• I love this comment, Ileandra. I never thought about the possibility that a pen name could be personal, but indeed, it makes sense. Your background is really fascinating! :)

      I think a pen name can serve authors well. I don’t know that I’d ever use a pen name other than the silly fact I think my real name is too plain! :) Sheba’s methods are discouraging because obviously, if she’s doing it then others are doing it too. And you’re right — the crap hides the good stuff because, frankly, there’s a lot more crap out there than good stuff. The reason for that, simply, is that writing is HARD. Unless you’re gifted at birth, no one can put out quality books every month. The fact she churns out as much as she does shows me that she simply doesn’t care about the craft. That pisses me off.

      Even across genres, I am not sure about the need for multiple pen names. Erotica might be the one genre I can understand about the need for a pen name–so your situation makes complete sense to me.

      But aside from that, I look at authors like John Grisham and Neil Gaiman — both have written books for adults and children — they didn’t change their names and I think that’s because they do have that confidence in their writing. They are proud of their work, so why not put their names on it!

      Thanks so much for your words. I can’t wait to read your post when you put it up in May. :)

  24. Interesting read. I don’t really agree with the work ethic of writing stuff and not editing and thinking a pen name will camouflage the author. There are many good reasons to use a pen name, particular for genre changes in writing but it makes me wonder: If we as authors work so hard to build a platform and following, by changing names we have to rebuild all those platforms once again with every different name we use.

    • Good point about the need for multiple platforms. Considering the amount of time it takes to cultivate even one, I am not sure how many she manages (if any). This would be interesting to research – maybe a platform isn’t as important as we have been told?

      • Most publications I read say to focus on two to three platforms max to get the most out of them rather than being sparse on too many. I work on FB, twitter and google pages mainly and probably don’t check in to LinkedIn enough. I am acquainted with an author who uses three pen names, has four blogs and I try to keep up with all her pages and sometimes when I comment on some of her posts I get mixed up which name I am addressing it to. It makes me think that there is just so much work managing too many names and platforms. :)

      • Good grief! 4 blogs? I can’t imagine. As far as maintaining all the social media venues, my blog is my main one because I can keep up with conversations easier. Twitter and FB don’t have the same feel of building relationships. But, they are great to get a quick word out about something. Trying to come up with more than one platform would be very difficult for me.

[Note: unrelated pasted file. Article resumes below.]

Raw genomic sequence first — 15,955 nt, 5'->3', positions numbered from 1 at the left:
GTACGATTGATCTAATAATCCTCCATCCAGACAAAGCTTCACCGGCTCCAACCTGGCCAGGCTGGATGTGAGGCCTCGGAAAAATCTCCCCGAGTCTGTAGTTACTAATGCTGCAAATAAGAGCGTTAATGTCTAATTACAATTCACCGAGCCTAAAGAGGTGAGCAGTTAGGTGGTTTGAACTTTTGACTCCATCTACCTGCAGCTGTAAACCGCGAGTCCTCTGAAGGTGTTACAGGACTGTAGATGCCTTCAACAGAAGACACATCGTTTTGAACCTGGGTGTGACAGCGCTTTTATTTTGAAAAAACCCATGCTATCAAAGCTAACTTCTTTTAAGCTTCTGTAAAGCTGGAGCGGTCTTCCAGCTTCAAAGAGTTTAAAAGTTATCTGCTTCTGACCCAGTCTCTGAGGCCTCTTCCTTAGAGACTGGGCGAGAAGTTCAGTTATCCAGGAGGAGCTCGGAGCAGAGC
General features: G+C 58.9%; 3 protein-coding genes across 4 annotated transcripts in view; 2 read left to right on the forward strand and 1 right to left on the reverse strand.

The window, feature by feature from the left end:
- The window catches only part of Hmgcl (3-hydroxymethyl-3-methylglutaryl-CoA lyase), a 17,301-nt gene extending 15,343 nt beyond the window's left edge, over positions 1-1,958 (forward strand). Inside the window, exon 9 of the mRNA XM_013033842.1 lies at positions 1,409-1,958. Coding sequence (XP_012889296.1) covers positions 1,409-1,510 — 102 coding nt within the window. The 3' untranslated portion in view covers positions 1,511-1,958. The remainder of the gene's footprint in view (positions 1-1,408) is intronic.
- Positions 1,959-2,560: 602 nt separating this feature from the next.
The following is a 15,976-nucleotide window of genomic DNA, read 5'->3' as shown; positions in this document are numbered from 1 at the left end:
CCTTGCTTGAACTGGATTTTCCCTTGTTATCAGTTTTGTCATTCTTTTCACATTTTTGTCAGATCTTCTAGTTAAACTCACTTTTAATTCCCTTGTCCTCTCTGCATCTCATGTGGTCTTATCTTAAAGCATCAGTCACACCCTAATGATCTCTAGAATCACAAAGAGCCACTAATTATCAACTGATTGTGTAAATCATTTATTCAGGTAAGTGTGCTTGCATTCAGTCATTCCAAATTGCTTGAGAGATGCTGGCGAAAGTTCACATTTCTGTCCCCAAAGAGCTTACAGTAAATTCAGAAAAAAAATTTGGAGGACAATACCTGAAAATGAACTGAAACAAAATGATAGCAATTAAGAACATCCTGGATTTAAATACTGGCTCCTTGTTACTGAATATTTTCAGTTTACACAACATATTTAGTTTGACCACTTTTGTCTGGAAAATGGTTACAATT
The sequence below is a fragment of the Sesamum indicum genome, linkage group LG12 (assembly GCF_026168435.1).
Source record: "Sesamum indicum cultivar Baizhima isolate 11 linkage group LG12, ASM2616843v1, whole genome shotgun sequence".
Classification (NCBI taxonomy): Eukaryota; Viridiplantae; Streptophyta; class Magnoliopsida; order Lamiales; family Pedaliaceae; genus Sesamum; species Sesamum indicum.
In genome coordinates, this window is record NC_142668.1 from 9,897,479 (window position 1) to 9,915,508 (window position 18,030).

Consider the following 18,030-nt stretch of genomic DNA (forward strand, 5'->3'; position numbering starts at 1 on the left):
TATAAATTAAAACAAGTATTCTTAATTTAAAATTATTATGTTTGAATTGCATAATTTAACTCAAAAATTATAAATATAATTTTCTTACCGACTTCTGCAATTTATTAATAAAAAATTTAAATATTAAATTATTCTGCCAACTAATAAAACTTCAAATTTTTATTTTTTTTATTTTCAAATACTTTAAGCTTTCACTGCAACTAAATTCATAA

25. Very interesting…I suppose much has to do with your end goal. If it’s supporting your family, then quantity might win over quality.
    What’s that saying? Something about ‘even a blind squirrel finds a nut once in a while.’ :-)

    • I like your positive spin, Denise. I guess if I was forced into a method like hers out of the need to support my family (not just a hubby, but kids), then I would do it too. Though it would really break my heart to do it.

  26. Somehow I think Sheba might be full of ‘Sheba’ ;)

    Some authors use pen names (as you said, some very famous ones) but an indie who doesn’t edit sounds a little too off the mark for me. The other problem with pen names is the author giving themselves rave reviews under the guise of another.

    I was thinking of writing under a pen name only because there is another Dianne Gray who is an American Author. Unfortunately, I’d already established myself and my name before I discovered her. Bummer! Sometimes people contact me and tell me they loved by book and then realise I didn’t write it. At least the other Dianne Gray is a good author and not a hack! :D

    • Another fair example of the need for a pen name. See, more and more I feel like if writers tried hard enough at the craft, then a pen name isn’t problematic or viewed as “hiding.” How interesting – I didn’t consider the possibility of an author using one pen name to write reviews for another pen name. That is just as bad as asking family and friends to write fake reviews.